Part of Singapore’s rich heritage, Peranakan culture offers fascinating insights for travellers and here’s what you need to know and some of the highlights to experience.
During the 15th century, many Chinese immigrants began to settle in Malaya which is now Singapore and Malaysia; in the 19th century, Chinese traders also found a home in the ports of Singapore and Penang. ‘Peranakan’ in Malay means ‘locally born’ and was the term used for descendants of these Chinese immigrants who married local women.
Those based in the Civic District of the city at properties like Grand Park City Hall can easily access locales with traditional Peranakan architecture. A key area is Joo Chiat where you will find two-storey shophouses with colourful facades located in a row; more vibrant Peranakan homes can also be found at Emerald Hill near Orchard Road.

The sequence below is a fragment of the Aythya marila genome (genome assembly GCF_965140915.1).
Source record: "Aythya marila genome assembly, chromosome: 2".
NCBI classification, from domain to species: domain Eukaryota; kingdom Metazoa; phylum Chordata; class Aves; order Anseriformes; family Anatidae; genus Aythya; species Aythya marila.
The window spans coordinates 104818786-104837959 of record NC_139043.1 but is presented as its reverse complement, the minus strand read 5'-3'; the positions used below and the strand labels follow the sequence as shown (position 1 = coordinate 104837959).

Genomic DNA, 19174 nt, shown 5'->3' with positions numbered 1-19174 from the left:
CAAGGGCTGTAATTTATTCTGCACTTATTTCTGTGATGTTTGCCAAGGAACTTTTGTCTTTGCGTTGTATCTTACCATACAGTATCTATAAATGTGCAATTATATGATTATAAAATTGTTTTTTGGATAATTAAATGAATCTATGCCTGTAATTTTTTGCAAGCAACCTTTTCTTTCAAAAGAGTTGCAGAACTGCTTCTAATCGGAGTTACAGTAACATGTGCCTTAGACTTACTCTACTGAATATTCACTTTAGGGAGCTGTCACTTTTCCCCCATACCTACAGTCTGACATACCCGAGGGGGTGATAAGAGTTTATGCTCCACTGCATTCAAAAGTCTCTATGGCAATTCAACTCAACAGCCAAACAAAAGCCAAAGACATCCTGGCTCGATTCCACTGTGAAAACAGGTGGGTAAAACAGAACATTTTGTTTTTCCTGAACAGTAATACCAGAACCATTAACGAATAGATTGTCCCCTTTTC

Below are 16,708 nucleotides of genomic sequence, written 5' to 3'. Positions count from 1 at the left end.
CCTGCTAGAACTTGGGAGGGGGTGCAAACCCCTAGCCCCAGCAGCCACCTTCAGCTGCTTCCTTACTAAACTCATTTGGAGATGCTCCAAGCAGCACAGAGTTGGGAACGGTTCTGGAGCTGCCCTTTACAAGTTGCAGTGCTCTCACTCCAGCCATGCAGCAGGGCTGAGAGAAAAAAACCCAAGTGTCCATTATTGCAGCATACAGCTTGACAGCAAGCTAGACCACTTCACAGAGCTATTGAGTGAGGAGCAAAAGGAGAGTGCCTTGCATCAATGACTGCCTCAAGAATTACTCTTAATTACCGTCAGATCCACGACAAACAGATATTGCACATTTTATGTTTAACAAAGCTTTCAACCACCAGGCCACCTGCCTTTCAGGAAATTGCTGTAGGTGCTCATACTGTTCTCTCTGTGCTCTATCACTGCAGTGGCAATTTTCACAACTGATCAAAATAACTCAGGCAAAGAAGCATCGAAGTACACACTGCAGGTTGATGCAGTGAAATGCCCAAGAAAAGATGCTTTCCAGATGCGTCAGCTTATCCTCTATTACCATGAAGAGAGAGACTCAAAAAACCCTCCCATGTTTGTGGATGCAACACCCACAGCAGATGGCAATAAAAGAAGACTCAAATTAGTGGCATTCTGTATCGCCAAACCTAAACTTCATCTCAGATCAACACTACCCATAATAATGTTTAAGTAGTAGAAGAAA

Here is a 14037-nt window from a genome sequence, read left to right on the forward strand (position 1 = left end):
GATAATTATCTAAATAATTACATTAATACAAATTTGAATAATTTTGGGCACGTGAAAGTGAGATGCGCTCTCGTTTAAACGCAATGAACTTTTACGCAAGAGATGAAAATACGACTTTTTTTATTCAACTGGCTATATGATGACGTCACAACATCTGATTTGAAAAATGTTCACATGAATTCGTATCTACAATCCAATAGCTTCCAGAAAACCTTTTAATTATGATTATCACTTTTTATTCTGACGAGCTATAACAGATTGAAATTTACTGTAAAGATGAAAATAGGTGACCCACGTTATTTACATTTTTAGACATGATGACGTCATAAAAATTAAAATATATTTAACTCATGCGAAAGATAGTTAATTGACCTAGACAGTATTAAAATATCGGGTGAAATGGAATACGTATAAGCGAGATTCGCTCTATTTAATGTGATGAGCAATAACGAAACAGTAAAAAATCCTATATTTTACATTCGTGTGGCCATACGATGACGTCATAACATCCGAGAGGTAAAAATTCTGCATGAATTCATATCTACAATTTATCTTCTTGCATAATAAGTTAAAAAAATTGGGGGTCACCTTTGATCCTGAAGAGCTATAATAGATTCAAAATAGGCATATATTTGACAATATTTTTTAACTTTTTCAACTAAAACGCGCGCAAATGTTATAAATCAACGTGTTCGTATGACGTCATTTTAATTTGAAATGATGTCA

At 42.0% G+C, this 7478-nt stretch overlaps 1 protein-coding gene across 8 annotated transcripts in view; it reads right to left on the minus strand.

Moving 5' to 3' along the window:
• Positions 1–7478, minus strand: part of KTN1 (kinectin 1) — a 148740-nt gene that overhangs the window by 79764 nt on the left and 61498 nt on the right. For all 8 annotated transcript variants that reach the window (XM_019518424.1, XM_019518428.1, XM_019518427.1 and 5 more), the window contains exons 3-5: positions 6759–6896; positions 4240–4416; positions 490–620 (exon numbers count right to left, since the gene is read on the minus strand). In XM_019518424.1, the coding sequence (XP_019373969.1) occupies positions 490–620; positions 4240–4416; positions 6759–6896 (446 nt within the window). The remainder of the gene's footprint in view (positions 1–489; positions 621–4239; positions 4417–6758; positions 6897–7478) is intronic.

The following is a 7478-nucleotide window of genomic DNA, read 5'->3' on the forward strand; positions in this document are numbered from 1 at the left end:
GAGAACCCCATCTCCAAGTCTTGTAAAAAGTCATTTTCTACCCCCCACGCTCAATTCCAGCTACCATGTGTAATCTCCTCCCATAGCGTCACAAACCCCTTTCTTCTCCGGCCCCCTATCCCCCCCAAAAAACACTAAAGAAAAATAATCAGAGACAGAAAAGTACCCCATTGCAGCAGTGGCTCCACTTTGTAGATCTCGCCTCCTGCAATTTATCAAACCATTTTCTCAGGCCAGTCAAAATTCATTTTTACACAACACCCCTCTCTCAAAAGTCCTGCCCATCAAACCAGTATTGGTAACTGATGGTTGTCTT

A great place to visit is the Peranakan Museum walking distance for those staying at a City Hall hotel. Singapore discoveries at this museum include a chance to see textiles, furniture, jewellery, interactive exhibits and more about Peranakan culture and traditions. Closed for renovations, the museum will open soon so check before you visit.
The Peranakan community also contributed flavour-filled cuisine which is popular to this day. Nyonya food is the name given to traditional Peranakan fare that has Indonesian and Malay influences. Foodies can look to try dishes like beef rendang, babi pongteh that features braised pork, dumplings called kueh chang and Katong laksa.